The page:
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thr_self — return thread identifier for the calling thread
Standard C Library (libc, -lc)
#include <sys/thr.h> int thr_self(long *id);
The thr_self() system call stores the system-wide thread identifier for the current kernel- scheduled thread in the variable pointed by the argument id. The thread identifier is an integer in the range from PID_MAX + 2 (10002) to INT_MAX. The thread identifier is guaranteed to be unique at any given time, for each running thread in the system. After the thread exits, the identifier may be reused.
If successful, thr_self() will return zero, otherwise -1 is returned, and errno is set to indicate the error.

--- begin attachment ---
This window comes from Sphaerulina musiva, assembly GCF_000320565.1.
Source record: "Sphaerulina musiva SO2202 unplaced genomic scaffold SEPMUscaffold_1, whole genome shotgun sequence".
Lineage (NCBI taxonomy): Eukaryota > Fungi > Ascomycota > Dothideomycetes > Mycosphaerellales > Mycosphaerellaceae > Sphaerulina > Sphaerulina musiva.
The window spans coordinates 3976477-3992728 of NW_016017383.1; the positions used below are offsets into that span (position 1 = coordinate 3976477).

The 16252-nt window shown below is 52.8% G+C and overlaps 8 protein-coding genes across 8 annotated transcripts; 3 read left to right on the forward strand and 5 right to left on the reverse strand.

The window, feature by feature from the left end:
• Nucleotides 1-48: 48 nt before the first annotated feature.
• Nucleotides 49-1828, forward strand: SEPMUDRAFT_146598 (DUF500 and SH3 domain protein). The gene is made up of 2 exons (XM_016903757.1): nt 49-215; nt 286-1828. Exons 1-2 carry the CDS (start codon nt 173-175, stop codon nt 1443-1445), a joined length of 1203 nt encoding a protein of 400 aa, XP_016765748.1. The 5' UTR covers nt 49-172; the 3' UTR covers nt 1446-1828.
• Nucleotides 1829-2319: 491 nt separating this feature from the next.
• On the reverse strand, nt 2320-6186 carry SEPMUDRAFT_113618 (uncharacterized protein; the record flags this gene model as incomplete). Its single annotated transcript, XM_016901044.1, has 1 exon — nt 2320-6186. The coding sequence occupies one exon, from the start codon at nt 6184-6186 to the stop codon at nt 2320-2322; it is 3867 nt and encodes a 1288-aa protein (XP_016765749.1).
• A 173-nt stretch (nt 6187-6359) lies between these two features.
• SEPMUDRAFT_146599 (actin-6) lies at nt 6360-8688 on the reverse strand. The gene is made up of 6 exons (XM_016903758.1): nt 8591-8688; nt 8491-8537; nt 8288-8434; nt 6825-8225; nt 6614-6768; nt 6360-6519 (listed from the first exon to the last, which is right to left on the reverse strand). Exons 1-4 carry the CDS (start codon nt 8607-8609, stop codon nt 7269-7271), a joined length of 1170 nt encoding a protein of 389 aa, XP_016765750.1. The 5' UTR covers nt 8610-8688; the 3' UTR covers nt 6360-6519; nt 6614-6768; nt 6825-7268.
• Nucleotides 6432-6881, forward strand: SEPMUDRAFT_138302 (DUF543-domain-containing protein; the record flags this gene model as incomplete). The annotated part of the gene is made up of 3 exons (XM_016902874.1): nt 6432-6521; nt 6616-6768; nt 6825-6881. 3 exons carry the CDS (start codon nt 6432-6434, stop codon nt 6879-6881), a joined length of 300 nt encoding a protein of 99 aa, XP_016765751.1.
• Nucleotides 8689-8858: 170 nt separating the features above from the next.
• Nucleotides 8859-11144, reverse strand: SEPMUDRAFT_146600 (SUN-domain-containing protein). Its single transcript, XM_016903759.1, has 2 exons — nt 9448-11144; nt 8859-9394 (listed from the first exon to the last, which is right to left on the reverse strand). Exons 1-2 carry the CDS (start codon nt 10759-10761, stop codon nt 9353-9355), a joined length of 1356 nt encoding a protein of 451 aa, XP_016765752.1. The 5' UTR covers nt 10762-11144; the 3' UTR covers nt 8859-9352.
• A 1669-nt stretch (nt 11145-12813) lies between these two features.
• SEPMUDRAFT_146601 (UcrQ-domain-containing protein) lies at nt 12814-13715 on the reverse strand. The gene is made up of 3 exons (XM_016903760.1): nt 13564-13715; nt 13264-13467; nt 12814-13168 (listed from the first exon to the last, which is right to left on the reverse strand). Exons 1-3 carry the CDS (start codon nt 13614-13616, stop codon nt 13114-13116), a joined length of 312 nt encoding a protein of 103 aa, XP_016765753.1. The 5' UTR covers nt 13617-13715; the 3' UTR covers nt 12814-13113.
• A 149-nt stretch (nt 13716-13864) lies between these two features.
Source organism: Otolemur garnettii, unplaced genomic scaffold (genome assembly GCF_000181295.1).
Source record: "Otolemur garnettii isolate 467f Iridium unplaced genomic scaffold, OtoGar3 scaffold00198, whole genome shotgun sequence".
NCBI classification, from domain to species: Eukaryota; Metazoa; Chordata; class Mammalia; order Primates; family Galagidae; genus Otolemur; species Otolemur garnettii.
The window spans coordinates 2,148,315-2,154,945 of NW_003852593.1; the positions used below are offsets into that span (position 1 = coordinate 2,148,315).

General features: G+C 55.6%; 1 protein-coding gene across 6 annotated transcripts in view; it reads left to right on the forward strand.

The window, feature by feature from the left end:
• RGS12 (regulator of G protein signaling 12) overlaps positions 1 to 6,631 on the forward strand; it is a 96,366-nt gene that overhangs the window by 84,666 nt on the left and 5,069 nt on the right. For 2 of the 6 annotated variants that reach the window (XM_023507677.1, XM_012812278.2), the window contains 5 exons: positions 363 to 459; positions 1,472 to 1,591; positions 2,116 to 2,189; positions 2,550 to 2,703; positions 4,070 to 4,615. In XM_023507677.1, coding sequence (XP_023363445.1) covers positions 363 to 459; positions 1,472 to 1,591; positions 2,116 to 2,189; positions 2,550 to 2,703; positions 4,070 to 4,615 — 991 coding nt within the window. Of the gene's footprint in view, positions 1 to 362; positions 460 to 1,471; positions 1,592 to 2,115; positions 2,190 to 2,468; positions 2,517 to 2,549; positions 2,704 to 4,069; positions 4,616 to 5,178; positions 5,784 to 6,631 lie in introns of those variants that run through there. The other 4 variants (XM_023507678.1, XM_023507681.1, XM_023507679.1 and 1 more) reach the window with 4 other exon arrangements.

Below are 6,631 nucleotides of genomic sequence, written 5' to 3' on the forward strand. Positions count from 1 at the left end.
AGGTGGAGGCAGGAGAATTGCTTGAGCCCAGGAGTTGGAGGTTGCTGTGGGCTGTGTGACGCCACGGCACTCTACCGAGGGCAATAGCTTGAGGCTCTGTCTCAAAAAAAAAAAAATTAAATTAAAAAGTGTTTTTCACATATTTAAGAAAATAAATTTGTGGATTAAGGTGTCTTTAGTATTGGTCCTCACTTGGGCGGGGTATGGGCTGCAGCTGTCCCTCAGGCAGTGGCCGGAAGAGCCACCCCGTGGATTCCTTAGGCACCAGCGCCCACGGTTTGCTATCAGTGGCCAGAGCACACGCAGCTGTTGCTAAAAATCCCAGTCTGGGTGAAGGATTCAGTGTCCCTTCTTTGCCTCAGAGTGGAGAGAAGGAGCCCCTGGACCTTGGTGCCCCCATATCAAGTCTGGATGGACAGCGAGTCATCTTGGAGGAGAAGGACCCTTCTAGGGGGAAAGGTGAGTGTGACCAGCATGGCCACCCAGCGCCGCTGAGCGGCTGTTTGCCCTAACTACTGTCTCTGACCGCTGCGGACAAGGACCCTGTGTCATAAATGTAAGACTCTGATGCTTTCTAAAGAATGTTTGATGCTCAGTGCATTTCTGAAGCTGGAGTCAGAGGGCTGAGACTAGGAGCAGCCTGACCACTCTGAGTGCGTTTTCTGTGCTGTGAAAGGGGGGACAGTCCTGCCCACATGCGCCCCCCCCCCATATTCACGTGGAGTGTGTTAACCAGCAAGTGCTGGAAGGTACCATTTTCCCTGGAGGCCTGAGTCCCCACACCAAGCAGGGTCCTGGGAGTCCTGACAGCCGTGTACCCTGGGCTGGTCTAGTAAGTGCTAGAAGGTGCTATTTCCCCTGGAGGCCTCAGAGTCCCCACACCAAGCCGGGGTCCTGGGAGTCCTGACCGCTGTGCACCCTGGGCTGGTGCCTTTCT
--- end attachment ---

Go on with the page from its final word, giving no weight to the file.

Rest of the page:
The thr_self() operation may return the following errors: [EFAULT] The memory pointed to by the id argument is not valid.
thr_exit(2), thr_kill(2), thr_kill2(2), thr_new(2), thr_set_name(2), _umtx_op(2), pthread_getthreadid_np(3), pthread_self(3)
The thr_self() system call is non-standard and is used by 1:1 Threading Library (libthr, -lthr) to implement IEEE Std 1003.1-2001 (“POSIX.1”) pthread(3) functionality.